This May, the NFL announced a new policy—any team with a member who kneels during the National Anthem will have to pay a fine. The policy was decided by a vote of the team owners. Union representatives for the players were not aware of the decision until it was announced. This new policy is a change in tone from the attitudes the league expressed last year and is a further development in an ongoing controversy sparked by players’ decision to protest by taking a knee during the National Anthem. In August 2016, Colin Kaepernick made headlines for kneeling during the anthem in protest of violence perpetrated by police officers against people of color. Kaepernick no longer plays for the 49ers or any NFL team. Amnesty International recently honored him with the 2017 Ambassador of Conscience Award.
Continue reading “Should the NFL’s Players Have to Pay to Protest?”
At an Alabama rally on September 22, President Donald Trump criticized the NFL and NFL team owners for not taking harsher action against players who protest during the playing of the national anthem at games. He is quoted referring to players who protest as “sons of bitches,” and claimed NFL owners should fire them for protesting. Trump also called out NFL fans, adding that if they would “leave the stadium” in the event of a protest, then “things would stop.”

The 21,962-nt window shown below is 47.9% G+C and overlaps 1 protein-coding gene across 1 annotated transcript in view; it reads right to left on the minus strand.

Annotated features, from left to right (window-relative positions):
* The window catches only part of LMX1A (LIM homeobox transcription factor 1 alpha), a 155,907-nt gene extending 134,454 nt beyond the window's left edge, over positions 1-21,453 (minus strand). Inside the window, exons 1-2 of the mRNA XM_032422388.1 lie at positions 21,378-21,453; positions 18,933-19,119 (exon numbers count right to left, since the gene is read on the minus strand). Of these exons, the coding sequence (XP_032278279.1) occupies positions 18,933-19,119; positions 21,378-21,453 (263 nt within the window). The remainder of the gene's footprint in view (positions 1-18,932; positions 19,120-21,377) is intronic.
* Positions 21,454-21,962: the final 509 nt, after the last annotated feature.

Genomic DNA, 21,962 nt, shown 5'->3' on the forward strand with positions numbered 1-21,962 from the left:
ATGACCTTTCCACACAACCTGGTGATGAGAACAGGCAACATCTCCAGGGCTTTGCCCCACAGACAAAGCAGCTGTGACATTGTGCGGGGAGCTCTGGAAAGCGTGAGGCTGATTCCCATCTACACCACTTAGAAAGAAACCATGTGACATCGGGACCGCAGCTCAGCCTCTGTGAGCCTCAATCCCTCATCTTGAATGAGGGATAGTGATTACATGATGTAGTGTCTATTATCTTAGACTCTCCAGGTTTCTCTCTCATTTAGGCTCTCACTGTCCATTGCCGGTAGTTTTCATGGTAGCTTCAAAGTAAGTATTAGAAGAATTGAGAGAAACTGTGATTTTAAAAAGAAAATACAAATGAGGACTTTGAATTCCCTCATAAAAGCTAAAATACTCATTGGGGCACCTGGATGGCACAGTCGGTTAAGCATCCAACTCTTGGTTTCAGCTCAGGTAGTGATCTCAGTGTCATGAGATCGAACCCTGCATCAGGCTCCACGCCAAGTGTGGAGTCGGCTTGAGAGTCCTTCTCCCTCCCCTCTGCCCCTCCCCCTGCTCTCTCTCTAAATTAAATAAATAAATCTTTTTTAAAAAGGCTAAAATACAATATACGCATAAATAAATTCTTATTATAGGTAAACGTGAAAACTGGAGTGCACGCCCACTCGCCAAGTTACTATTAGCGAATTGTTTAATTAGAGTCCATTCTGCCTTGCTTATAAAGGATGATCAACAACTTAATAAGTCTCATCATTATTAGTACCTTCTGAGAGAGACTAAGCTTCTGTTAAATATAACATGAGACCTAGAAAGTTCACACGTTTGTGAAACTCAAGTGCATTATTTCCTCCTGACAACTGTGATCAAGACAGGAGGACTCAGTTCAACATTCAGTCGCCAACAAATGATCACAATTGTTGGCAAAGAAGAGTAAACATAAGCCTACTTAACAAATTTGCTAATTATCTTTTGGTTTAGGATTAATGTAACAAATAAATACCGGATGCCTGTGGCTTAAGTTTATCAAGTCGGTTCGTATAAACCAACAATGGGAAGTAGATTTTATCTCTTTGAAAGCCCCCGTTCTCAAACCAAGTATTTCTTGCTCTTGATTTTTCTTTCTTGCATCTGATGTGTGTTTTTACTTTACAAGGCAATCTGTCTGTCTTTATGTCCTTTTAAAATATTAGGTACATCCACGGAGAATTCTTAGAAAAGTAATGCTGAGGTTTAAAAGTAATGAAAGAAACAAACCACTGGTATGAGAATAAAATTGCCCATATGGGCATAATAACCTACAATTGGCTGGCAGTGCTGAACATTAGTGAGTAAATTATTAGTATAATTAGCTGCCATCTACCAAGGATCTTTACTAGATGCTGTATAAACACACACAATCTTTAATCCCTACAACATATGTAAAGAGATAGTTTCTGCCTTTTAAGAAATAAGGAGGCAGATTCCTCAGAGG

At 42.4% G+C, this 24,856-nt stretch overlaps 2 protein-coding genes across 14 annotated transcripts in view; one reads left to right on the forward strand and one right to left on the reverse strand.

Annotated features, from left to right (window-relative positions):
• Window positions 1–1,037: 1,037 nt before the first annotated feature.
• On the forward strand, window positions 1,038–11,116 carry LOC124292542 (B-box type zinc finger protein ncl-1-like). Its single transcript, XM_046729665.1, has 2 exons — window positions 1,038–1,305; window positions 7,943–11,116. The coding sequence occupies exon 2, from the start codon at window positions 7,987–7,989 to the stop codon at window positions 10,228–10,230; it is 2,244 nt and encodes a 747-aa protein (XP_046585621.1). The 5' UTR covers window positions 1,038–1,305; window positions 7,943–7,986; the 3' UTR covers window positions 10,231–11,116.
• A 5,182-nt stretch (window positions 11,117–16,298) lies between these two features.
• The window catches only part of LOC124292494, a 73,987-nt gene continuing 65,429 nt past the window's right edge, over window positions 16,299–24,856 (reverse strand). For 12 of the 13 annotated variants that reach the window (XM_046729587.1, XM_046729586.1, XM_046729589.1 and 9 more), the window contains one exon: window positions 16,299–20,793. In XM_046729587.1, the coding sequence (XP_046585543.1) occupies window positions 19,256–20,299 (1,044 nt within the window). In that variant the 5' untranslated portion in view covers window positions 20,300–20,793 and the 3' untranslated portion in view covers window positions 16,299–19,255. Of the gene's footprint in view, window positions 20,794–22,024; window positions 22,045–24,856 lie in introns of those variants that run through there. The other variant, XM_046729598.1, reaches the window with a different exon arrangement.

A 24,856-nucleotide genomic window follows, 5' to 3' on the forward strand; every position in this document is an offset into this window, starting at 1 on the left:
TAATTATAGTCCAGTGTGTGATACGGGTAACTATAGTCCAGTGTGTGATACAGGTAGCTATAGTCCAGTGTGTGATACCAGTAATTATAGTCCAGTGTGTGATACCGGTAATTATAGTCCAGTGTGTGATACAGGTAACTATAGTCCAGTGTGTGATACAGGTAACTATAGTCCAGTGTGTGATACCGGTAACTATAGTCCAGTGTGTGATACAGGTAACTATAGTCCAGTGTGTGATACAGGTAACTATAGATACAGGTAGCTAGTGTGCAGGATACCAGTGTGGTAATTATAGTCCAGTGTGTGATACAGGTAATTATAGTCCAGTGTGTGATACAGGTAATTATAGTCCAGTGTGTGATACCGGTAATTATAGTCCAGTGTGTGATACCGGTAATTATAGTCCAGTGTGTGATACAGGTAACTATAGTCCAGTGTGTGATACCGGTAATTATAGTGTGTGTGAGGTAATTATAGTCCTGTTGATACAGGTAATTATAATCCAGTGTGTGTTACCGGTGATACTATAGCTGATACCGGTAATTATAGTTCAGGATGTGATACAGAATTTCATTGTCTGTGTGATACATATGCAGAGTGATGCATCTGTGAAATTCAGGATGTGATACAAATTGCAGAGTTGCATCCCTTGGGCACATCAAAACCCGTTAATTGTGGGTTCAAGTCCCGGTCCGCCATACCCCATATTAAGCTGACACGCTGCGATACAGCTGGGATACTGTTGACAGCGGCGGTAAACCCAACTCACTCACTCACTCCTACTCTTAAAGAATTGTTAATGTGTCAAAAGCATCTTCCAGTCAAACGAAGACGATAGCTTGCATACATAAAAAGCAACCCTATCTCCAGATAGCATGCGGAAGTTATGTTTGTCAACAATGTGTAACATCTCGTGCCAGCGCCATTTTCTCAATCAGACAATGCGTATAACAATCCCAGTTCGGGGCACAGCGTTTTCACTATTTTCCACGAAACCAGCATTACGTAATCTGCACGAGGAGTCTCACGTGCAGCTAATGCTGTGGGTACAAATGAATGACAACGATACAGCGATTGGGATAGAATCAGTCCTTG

Continue reading “More Than Just a Game: A Follow-Up”
As the NFL heads into its second week of the regular season, former San Francisco 49ers quarterback, Colin Kaepernick, remains a free agent. With six years of professional experience and a Super Bowl ring, it is unusual that Kaepernick has yet to be signed by a team. Many suspect that teams are hesitant to sign Kaepernick because he is perceived as a potential PR concern. During the 2016 NFL preseason, Kaepernick began opting to sit or kneel rather than stand during the national anthem at games as protest against racial injustice and police violence. He was quoted saying, “I am not going to stand up to show pride in a flag for a country that oppresses black people and people of color. To me, this is bigger than football and it would be selfish on my part to look the other way. There are bodies in the street and people getting paid leave and getting away with murder.”
Continue reading “More Than Just a Game? Using Sports as a Political Tool”